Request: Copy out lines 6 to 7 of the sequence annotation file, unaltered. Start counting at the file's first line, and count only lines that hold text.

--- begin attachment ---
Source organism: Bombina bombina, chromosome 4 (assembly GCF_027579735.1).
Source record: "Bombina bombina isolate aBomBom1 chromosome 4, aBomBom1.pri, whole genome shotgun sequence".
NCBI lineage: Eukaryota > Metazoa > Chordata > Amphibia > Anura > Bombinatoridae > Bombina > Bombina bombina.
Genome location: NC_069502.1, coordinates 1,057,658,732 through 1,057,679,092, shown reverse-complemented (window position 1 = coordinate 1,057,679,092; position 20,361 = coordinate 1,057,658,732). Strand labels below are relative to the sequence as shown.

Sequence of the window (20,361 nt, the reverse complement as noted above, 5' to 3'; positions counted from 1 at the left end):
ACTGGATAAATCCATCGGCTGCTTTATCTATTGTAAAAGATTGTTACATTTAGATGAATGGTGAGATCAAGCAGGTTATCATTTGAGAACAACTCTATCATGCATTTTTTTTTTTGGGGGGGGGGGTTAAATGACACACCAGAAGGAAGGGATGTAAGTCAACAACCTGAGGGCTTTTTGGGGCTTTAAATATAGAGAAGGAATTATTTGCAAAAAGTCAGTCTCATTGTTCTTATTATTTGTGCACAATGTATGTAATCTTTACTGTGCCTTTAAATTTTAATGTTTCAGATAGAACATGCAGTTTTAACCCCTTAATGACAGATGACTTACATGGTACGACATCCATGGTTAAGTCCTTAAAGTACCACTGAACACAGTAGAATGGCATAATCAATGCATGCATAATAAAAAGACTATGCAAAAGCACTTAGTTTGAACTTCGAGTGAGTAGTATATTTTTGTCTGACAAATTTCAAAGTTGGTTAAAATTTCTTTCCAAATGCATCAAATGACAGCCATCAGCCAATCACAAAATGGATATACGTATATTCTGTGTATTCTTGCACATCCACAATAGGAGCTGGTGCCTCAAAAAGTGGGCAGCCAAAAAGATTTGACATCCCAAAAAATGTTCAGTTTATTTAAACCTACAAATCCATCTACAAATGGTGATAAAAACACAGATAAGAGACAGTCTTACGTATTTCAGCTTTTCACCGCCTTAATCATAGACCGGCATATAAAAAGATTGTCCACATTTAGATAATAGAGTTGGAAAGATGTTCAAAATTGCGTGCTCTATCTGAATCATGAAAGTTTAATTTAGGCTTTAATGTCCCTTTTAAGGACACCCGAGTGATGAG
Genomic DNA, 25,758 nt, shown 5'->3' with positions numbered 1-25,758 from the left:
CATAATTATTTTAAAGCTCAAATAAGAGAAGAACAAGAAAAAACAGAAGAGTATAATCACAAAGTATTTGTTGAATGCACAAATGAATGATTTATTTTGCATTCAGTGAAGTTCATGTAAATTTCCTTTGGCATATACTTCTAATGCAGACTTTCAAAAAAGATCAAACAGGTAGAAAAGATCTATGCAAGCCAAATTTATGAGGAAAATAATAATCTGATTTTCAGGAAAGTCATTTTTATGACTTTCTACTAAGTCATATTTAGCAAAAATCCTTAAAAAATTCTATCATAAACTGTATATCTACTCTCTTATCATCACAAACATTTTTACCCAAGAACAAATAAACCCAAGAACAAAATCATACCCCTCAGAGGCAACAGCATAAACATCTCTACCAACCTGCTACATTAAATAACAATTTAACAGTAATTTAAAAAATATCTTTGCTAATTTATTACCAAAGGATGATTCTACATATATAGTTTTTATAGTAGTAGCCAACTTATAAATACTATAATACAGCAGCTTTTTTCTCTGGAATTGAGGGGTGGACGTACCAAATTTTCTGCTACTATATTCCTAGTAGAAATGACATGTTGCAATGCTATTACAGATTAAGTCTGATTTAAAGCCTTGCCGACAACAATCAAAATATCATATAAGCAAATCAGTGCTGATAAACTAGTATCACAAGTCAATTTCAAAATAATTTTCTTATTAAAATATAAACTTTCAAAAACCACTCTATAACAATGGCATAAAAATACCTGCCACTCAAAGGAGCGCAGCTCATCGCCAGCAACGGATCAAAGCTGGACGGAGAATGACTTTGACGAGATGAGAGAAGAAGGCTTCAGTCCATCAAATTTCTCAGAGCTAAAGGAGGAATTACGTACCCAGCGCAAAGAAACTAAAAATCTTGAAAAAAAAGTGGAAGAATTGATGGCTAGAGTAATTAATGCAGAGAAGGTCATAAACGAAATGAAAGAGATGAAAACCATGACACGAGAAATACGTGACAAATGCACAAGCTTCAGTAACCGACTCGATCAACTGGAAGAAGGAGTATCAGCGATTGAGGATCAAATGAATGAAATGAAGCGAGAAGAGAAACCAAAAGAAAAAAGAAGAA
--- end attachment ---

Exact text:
ACTGGATAAATCCATCGGCTGCTTTATCTATTGTAAAAGATTGTTACATTTAGATGAATGGTGAGATCAAGCAGGTTATCATTTGAGAACAACTCTATCATGCATTTTTTTTTTTGGGGGGGGGGGTTAAATGACACACCAGAAGGAAGGGATGTAAGTCAACAACCTGAGGGCTTTTTGGGGCTTTAAATATAGAGAAGGAATTATTTGCAAAAAGTCAGTCTCATTGTTCTTATTATTTGTGCACAATGTATGTAATCTTTACTGTGCCTTTAAATTTTAATGTTTCAGATAGAACATGCAGTTTTAACCCCTTAATGACAGATGACTTACATGGTACGACATCCATGGTTAAGTCCTTAAAGTACCACTGAACACAGTAGAATGGCATAATCAATGCATGCATAATAAAAAGACTATGCAAAAGCACTTAGTTTGAACTTCGAGTGAGTAGTATATTTTTGTCTGACAAATTTCAAAGTTGGTTAAAATTTCTTTCCAAATGCATCAAATGACAGCCATCAGCCAATCACAAAATGGATATACGTATATTCTGTGTATTCTTGCACATCCACAATAGGAGCTGGTGCCTCAAAAAGTGGGCAGCCAAAAAGATTTGACATCCCAAAAAATGTTCAGTTTATTTAAACCTACAAATCCATCTACAAATGGTGATAAAAACACAGATAAGAGACAGTCTTACGTATTTCAGCTTTTCACCGCCTTAATCATAGACCGGCATATAAAAAGATTGTCCACATTTAGATAATAGAGTTGGAAAGATGTTCAAAATTGCGTGCTCTATCTGAATCATGAAAGTTTAATTTAGGCTTTAATGTCCCTTTTAAGGACACCCGAGTGATGAG
Genomic DNA, 25,758 nt, shown 5'->3' with positions numbered 1-25,758 from the left: